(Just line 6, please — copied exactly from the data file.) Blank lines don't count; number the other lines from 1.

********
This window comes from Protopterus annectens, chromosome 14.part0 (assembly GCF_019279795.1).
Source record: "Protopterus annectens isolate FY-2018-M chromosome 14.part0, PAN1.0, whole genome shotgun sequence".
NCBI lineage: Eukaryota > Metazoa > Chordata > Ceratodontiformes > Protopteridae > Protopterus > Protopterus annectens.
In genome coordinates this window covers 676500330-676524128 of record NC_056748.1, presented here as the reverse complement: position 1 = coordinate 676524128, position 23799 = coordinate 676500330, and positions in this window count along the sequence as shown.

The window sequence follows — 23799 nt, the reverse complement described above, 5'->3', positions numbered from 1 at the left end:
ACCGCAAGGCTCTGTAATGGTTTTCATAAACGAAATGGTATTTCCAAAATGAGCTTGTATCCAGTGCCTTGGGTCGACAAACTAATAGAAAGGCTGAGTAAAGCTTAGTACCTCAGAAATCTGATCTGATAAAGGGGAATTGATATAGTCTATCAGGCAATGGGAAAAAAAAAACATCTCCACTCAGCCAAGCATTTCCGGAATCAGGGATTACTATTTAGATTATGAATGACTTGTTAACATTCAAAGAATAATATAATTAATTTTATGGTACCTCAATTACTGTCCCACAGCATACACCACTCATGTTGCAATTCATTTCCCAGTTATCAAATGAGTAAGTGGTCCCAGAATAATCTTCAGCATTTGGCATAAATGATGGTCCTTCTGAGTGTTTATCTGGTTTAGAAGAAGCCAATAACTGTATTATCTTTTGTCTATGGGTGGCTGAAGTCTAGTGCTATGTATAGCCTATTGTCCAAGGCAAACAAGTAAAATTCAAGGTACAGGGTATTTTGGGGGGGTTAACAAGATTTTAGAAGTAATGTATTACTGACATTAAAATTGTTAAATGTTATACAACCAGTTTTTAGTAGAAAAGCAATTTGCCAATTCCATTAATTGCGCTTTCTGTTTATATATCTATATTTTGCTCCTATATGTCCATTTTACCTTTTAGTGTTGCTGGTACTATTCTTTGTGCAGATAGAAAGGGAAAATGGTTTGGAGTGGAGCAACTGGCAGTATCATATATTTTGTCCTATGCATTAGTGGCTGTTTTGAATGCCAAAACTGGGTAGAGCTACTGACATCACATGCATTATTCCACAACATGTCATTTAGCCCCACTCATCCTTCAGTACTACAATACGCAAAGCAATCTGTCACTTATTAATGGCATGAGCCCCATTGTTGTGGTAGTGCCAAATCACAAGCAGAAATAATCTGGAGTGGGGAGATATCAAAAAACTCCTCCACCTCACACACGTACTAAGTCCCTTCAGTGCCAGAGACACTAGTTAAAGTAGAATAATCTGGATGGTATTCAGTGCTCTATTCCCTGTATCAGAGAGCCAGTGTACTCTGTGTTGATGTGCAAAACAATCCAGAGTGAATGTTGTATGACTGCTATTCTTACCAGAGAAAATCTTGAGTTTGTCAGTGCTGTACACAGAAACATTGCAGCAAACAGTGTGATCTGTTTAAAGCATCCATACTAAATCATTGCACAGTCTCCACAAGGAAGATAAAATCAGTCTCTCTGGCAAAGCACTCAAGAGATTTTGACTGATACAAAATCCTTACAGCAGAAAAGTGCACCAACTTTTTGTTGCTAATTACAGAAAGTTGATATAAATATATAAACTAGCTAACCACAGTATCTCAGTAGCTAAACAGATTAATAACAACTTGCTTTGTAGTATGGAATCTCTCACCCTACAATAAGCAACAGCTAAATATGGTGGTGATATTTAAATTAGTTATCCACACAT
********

ACCGCAAGGCTCTGTAATGGTTTTCATAAACGAAATGGTATTTCCAAAATGAGCTTGTATCCAGTGCCTTGGGTCGACAAACTAATAGAAAGGCTGAGTAAAGCTTAGTACCTCAGAAATCTGATCTGATAAAGGGGAATTGATATAGTCTATCAGGCAATGGGAAAAAAAAAACATCTCCACTCAGCCAAGCATTTCCGGAATCAGGGATTACTATTTAGATTATGAATGACTTGTTAACATTCAAAGAATAATATAATTAATTTTATGGTACCTCAATTACTGTCCCACAGCATACACCACTCATGTTGCAATTCATTTCCCAGTTATCAAATGAGTAAGTGGTCCCAGAATAATCTTCAGCATTTGGCATAAATGATGGTCCTTCTGAGTGTTTATCTGGTTTAGAAGAAGCCAATAACTGTATTATCTTTTGTCTATGGGTGGCTGAAGTCTAGTGCTATGTATAGCCTATTGTCCAAGGCAAACAAGTAAAATTCAAGGTACAGGGTATTTTGGGGGGGTTAACAAGATTTTAGAAGTAATGTATTACTGACATTAAAATTGTTAAATGTTATACAACCAGTTTTTAGTAGAAAAGCAATTTGCCAATTCCATTAATTGCGCTTTCTGTTTATATATCTATATTTTGCTCCTATATGTCCATTTTACCTTTTAGTGTTGCTGGTACTATTCTTTGTGCAGATAGAAAGGGAAAATGGTTTGGAGTGGAGCAACTGGCAGTATCATATATTTTGTCCTATGCATTAGTGGCTGTTTTGAATGCCAAAACTGGGTAGAGCTACTGACATCACATGCATTATTCCACAACATGTCATTTAGCCCCACTCATCCTTCAGTACTACAATACGCAAAGCAATCTGTCACTTATTAATGGCATGAGCCCCATTGTTGTGGTAGTGCCAAATCACAAGCAGAAATAATCTGGAGTGGGGAGATATCAAAAAACTCCTCCACCTCACACACGTACTAAGTCCCTTCAGTGCCAGAGACACTAGTTAAAGTAGAATAATCTGGATGGTATTCAGTGCTCTATTCCCTGTATCAGAGAGCCAGTGTACTCTGTGTTGATGTGCAAAACAATCCAGAGTGAATGTTGTATGACTGCTATTCTTACCAGAGAAAATCTTGAGTTTGTCAGTGCTGTACACAGAAACATTGCAGCAAACAGTGTGATCTGTTTAAAGCATCCATACTAAATCATTGCACAGTCTCCACAAGGAAGATAAAATCAGTCTCTCTGGCAAAGCACTCAAGAGATTTTGACTGATACAAAATCCTTACAGCAGAAAAGTGCACCAACTTTTTGTTGCTAATTACAGAAAGTTGATATAAATATATAAACTAGCTAACCACAGTATCTCAGTAGCTAAACAGATTAATAACAACTTGCTTTGTAGTATGGAATCTCTCACCCTACAATAAGCAACAGCTAAATATGGTGGTGATATTTAAATTAGTTATCCACACAT